• 1 Year Ago
        @550PlusX5
        Two things, people spend 800(well really 200) on a iP5S, not C. The C is a flop. (well, so is the S, but I digress) ALso, if you are single, or just a couple, eating out is cheaper than eating in. I spend about 300-350 a month to eat out, but if I buy food(other than cereal or crap like that) that's worth eating it's about 400 to eat at home. Together, and this is including the once a week my fiancee and I go out to a real restaurant. Also, then there is the lost time with cooking at home, plus dishes and electricity/water to run the machines that cook/clean. Eating in makes sense for people who have a family, but in a 2 person household, it's cheaper to eat out.
        nr_buckeye
        • 1 Year Ago
        @550PlusX5
        Wow, not one thing on your list applies to me! 1. Using a 4 year old flip-phone. 2. No cable TV or antenna signal. 3. Used car paid off next summer and I plan on having it for 3-4 years after that. 4..Rarely eat out due to income/lack of good places to eat. Its all a matter of not bowing to social pressure.
      Shomare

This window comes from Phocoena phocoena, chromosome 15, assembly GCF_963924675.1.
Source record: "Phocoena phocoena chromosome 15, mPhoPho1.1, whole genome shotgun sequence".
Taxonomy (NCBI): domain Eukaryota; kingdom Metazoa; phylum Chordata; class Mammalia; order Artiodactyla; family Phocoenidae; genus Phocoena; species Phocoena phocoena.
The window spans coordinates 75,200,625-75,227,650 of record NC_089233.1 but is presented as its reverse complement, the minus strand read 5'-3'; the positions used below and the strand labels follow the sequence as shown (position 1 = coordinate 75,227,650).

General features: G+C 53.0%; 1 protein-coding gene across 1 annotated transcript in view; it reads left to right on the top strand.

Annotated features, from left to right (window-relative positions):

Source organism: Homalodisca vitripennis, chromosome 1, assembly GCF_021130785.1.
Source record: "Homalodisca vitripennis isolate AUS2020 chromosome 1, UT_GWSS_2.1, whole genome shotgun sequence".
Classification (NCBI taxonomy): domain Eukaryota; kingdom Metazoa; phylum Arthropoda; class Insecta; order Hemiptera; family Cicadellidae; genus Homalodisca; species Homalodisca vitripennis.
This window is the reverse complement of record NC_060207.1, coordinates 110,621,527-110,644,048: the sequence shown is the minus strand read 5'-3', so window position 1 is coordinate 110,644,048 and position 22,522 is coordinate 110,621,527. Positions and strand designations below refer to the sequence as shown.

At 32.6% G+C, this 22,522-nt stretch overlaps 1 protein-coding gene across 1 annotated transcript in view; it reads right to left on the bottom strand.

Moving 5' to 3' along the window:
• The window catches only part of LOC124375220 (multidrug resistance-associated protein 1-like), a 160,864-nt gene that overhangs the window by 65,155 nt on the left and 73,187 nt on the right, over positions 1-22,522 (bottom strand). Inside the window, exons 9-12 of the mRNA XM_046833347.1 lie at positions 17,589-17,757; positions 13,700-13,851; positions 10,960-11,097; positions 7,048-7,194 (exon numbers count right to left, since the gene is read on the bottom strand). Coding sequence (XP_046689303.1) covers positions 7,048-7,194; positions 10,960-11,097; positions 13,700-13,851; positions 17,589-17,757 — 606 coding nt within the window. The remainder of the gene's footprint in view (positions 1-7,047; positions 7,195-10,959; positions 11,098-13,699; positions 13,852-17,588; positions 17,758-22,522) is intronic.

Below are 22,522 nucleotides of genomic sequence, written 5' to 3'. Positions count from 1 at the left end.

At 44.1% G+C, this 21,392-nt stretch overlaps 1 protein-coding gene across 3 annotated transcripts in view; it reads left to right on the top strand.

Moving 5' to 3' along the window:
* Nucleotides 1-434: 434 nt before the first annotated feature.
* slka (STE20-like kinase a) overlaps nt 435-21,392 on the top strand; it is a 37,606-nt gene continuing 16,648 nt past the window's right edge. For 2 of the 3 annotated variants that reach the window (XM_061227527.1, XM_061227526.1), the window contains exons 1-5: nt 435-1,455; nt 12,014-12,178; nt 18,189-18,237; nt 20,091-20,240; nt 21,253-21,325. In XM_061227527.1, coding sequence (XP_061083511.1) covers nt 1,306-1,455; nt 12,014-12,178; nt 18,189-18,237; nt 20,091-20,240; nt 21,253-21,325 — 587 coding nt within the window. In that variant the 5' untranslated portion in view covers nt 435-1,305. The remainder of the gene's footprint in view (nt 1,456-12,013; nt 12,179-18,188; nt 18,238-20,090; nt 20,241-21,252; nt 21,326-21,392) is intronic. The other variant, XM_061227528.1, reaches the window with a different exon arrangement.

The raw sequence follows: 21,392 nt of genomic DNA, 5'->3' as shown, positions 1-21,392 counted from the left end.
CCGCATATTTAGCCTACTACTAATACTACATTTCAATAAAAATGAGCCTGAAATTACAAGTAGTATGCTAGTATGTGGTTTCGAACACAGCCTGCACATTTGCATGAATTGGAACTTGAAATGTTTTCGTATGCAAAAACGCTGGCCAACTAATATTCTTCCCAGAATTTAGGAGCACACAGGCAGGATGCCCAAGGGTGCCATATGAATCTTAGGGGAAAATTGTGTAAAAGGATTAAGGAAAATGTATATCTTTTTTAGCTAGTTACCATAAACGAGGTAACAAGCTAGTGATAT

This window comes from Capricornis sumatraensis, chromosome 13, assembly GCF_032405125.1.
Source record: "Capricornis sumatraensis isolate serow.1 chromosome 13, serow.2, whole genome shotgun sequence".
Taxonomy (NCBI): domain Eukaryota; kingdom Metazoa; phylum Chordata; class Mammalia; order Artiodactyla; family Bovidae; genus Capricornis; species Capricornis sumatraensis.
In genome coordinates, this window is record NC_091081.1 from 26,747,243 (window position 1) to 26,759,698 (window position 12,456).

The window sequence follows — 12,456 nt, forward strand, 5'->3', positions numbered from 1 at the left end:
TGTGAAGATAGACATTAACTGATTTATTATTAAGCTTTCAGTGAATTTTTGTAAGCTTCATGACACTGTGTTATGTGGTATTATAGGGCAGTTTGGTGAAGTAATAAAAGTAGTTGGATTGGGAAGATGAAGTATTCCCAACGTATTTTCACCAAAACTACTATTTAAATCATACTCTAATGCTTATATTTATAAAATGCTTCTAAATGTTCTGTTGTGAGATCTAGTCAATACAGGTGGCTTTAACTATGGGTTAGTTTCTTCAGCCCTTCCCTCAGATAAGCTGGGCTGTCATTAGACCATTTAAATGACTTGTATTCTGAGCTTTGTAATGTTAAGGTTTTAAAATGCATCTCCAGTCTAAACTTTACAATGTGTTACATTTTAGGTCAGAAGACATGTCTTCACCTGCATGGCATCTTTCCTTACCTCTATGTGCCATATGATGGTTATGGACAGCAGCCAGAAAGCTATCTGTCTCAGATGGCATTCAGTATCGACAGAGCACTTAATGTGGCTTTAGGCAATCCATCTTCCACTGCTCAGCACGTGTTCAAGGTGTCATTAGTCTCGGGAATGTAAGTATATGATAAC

• 1 Year Ago
      What it means is that wages have not kept pace with the cost of automobiles. 23K for the average new car is so expensive that folks are taking out five year loans. I've never taken out more than a four year loan as my thinking was if you have to stretch it out that far, you can't afford the car. Now, it's out of necessity.
        Bill
        • 1 Year Ago
        @Shomare
        Or to take advantage of a good deal
      Chris
      • 1 Year Ago
      What is means is the average American is buying more car than they can afford, period. I saved up and paid cash for my first car, and have been saving (making payments to myself) ever since. When I want a new car, I just go out and pay cash for it. I\'m saving for the future purchase and not spending all my money paying off the ever depreciating car I already own just to end up back at zero when I need a new one.
      Cain Gray
      • 1 Year Ago